Nothing touches the greatness of songs like "Streets of Fire" or "Adam Raised a Cain" for sheer exuberance and screeching guitar. Springsteen is at his jaded best on Darkness, sneering alongside the rest of his generation in denim and a bandana rather than leather and a mohawk. Now in his 60s, Springsteen has lived long enough to see his work interpreted by multiple generations. He has received considerable hints to what his legacy will be. With Promise, he is responding as he sees fit. Who wouldn't, at the age of 61, change of few things they might have done when they were 25?
Springsteen's The Promise @ LA Weekly
Thursday, November 11, 2010
Rock & Rule dvd review for LA Weekly's "West Coast Sound"
How many big-budget rock and roll movies were made by Canadian animators in the early 1980s? How many of them featured at least one cast member from SCTV, the voice-over work of journeyman Don Francks, and a song by Cheap Trick? Well, at least two.
Heavy Metal is the quintessential animated science-fiction rock film; a attention-deficit-friendly collection of intergalactic vignettes brimming with hard rock (Blue Oyster Cult, Grand Funk Railroad) and familiar funnymen (Eugene Levy, John Candy).
Rock & Rule, which was released two years later in 1983, traded Stevie Nicks and Sammy Hagar's sun-bleached smiles for Debbie Harry and Lou Reed's Lower East Side sleaze, set in a Blade Runner-esque post-nuclear cityscape, inhabited by wet-nosed mutants equipped with electric guitars and expertly blow-dried hair. And after 25 years (and then some) Lou, Debbie, Iggy Pop and Cheap Trick are finally released on Blu-Ray by Unearthed this week.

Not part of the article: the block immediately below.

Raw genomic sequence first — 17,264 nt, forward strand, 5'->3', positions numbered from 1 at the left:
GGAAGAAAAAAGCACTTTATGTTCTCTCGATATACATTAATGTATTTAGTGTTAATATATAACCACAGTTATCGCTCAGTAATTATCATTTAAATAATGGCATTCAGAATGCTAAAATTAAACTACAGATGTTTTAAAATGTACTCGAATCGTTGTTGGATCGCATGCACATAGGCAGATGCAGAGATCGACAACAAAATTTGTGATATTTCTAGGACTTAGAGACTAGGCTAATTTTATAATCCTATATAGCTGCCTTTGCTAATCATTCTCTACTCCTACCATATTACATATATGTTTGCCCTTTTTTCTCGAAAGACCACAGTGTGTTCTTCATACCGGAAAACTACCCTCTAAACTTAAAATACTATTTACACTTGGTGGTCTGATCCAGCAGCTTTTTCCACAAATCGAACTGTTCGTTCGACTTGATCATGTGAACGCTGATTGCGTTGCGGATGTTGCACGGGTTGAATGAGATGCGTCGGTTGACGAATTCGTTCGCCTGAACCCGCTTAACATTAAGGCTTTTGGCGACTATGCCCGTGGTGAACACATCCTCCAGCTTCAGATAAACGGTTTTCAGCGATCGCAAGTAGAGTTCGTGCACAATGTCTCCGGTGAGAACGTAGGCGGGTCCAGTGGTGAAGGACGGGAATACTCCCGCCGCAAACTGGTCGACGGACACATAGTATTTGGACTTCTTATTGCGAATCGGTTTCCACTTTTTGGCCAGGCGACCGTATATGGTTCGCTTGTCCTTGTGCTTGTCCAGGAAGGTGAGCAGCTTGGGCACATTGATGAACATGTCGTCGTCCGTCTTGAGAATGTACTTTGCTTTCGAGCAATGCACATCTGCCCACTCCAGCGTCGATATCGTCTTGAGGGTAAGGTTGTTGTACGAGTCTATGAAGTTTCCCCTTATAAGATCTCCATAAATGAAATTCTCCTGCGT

Despite its bleak setting Rock & Rule was the more family-friendly film of the two. Its plotline and animation style forms a strange link between Fritz the Cat and Thundercats--boobs but no nipple, drugs but no needles. The plot revolves around a four-piece rock band whose songs are provided by both Cheap Trick and Blondie.
Angel, the confident heroine of the story, is kidnapped by Mok, an aging rock superstar resembling Mick Jagger, circa 2065. She is kidnapped because her voice has the ability to summon a rather cumbersome fire demon with a penchant for Debbie Harry and glowing pentagrams. The rest of the band set out for Nuke York to rescue her with a little participation from Iggy Pop and Catherine O'Hara, the Jane Curtin of Canada.
Most of the songs composed for the film are kind of forgettable; tossed-off tracks from middle-aged downtowners, restless and a little too hungry for work. Cheap Trick kick it off with a anthemic bang and Debbie Harry has a few good ballads. Lou Reed's main contribution is a driving monotone rocker complete with Brill Building girls "sha-la-la"ing behind him but the standout track, oddly enough, is Earth, Wind, & Fire's funky club jam "Dance, Dance, Dance." It's a mixed bag of rock songs that was at least worthy of an official soundtrack album. Alas, funds dried up long before that point.